2024/01/11 | Research | Artificial Intelligence

Active learning for multi-label xray classification

In medical image data sets with limited labeled data, active learning approaches can help reduce annotation costs and boost performance of computer-aided diagnosis systems. Based on its previous findings employing interpretability information as inductive bias and as criteria to select informative samples in active learning, the Medical Image Analysis lab has now developed a new graph-based transformer and data augmentation active learning framework for multi-label xray classification. Learn more...

Comparative visualization of GradCAM and Deep Taylor models. (a) original image; Saliency maps using (b) Deep Taylor method; (c) Grad-CAM method. Especially for the bottom row image, the Deep Taylor method gives a more accurate localization of informative regions than Grad-CAM. (https://doi.org/10.1016/j.media.2023.103075)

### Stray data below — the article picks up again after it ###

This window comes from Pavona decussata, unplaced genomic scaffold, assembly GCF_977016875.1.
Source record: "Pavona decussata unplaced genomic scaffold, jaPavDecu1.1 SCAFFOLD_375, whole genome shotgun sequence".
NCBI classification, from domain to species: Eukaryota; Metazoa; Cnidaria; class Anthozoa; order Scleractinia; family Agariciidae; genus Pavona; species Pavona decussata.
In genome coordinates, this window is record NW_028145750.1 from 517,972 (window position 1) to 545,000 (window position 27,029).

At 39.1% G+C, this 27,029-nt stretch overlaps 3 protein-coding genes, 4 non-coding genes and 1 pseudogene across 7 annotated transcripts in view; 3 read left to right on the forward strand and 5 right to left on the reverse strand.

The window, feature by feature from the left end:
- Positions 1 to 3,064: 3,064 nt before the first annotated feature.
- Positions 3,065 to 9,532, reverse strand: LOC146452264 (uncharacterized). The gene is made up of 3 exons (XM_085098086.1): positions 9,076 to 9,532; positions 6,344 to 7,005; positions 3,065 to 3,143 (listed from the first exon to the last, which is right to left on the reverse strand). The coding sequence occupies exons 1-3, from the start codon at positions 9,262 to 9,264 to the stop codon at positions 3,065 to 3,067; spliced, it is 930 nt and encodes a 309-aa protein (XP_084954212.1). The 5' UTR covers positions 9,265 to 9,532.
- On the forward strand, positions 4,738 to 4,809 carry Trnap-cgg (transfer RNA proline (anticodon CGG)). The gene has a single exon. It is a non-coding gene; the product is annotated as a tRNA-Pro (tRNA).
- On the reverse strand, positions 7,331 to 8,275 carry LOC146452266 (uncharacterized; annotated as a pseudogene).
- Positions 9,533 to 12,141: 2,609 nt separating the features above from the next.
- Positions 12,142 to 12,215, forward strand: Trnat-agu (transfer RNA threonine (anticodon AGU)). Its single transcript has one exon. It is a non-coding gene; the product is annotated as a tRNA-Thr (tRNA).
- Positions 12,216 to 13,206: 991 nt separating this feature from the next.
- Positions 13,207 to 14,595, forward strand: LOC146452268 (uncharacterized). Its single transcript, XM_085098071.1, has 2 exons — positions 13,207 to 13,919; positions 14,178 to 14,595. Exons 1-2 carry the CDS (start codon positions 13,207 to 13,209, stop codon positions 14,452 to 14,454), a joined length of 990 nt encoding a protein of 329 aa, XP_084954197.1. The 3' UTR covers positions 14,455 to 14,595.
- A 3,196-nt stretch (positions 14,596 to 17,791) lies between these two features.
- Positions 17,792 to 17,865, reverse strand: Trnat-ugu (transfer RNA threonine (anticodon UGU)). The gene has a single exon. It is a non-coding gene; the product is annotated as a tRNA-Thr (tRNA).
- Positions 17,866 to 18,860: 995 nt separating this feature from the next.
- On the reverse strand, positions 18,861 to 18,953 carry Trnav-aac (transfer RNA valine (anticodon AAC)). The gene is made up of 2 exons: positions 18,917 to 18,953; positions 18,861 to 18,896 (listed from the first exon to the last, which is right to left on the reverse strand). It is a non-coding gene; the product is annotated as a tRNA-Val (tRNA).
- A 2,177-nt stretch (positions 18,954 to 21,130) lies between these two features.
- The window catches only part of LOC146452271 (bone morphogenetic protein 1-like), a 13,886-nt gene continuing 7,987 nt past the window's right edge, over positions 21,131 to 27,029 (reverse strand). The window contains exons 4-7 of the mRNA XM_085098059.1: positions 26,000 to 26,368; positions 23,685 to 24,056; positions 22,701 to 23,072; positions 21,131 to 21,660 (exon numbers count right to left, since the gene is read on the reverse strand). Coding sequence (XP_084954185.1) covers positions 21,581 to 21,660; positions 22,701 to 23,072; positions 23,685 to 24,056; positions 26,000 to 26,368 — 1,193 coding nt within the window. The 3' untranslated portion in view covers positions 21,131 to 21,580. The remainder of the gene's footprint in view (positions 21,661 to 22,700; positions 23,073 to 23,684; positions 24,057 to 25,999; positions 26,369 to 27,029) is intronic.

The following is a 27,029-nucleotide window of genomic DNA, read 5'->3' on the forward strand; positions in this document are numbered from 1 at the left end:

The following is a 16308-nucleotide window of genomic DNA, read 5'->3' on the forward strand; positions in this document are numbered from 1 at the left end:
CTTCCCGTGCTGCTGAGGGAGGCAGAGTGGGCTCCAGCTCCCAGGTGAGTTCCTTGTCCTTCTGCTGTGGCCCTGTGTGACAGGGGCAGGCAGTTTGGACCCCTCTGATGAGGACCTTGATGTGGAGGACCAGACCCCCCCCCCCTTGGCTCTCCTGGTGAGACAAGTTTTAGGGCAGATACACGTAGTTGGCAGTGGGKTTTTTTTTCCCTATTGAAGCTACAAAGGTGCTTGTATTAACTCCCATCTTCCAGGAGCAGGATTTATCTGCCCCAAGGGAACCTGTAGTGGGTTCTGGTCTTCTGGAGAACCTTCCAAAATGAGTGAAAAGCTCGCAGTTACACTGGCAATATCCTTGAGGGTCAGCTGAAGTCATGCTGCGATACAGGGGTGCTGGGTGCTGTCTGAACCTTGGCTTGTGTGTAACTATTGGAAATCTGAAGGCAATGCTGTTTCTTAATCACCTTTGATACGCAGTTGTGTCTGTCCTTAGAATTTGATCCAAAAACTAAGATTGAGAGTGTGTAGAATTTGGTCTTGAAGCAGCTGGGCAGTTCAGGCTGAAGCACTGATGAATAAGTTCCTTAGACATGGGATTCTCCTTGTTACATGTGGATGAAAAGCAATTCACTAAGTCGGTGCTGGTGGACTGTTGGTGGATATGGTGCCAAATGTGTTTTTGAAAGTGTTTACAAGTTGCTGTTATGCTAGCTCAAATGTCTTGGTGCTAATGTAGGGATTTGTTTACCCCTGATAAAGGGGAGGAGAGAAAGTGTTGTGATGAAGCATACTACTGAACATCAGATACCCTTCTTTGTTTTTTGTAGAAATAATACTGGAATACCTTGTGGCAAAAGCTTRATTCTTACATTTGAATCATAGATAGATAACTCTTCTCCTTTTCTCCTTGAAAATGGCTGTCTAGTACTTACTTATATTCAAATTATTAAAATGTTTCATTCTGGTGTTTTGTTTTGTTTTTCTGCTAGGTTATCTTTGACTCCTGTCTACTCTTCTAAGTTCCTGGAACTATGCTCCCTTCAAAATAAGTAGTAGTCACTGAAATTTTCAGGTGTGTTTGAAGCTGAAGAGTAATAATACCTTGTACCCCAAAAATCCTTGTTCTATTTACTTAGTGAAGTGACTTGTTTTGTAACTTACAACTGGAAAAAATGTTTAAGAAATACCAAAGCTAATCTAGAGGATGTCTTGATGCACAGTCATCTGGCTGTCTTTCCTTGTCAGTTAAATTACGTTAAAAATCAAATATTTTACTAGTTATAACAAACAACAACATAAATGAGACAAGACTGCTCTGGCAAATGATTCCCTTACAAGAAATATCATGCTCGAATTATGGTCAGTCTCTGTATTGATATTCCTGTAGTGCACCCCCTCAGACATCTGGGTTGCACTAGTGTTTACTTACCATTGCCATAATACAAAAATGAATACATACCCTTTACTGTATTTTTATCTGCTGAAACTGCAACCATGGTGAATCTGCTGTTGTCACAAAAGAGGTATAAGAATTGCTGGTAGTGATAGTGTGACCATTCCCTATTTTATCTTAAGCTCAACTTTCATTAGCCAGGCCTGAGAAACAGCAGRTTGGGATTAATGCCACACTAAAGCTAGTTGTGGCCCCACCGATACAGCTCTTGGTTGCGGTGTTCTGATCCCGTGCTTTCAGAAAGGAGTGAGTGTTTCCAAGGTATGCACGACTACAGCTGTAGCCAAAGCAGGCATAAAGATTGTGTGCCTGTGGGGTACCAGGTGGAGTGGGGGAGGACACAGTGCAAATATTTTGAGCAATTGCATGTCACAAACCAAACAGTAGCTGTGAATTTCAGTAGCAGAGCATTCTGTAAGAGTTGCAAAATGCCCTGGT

In collaboration with Monash University, Australia, and EPFL, the group proposed to use graph attention transformers (GATs) that enable learning more accurate data representations. A novel "multi-label informativeness score" derived from GATs quantifies the importance of each sample based on multi-label interactions. This was supplemented by a new data augmentation approach to generate novel transformations such that new synthetic images are ensured to also be informative compared to their base image, while enforcing class label preservation and redundancy avoidance.

When benchmarked nine other SOTA methods on two publicly available chest X-ray datasets and four other multi-class MedMNIST datasets, the proposed framework "GANDALF" (Graph-based transformer and Data Augmentation Active Learning Framework), outperformed the other methods for multi-label classification. This is due to GANDALF´s (a) use of a better method to select most informative samples based on multi-label interactions, and (2) its leveraging data augmentation to generate more informative synthetic samples based on multi-label interactions.

Link to the study

Medical Image Analysis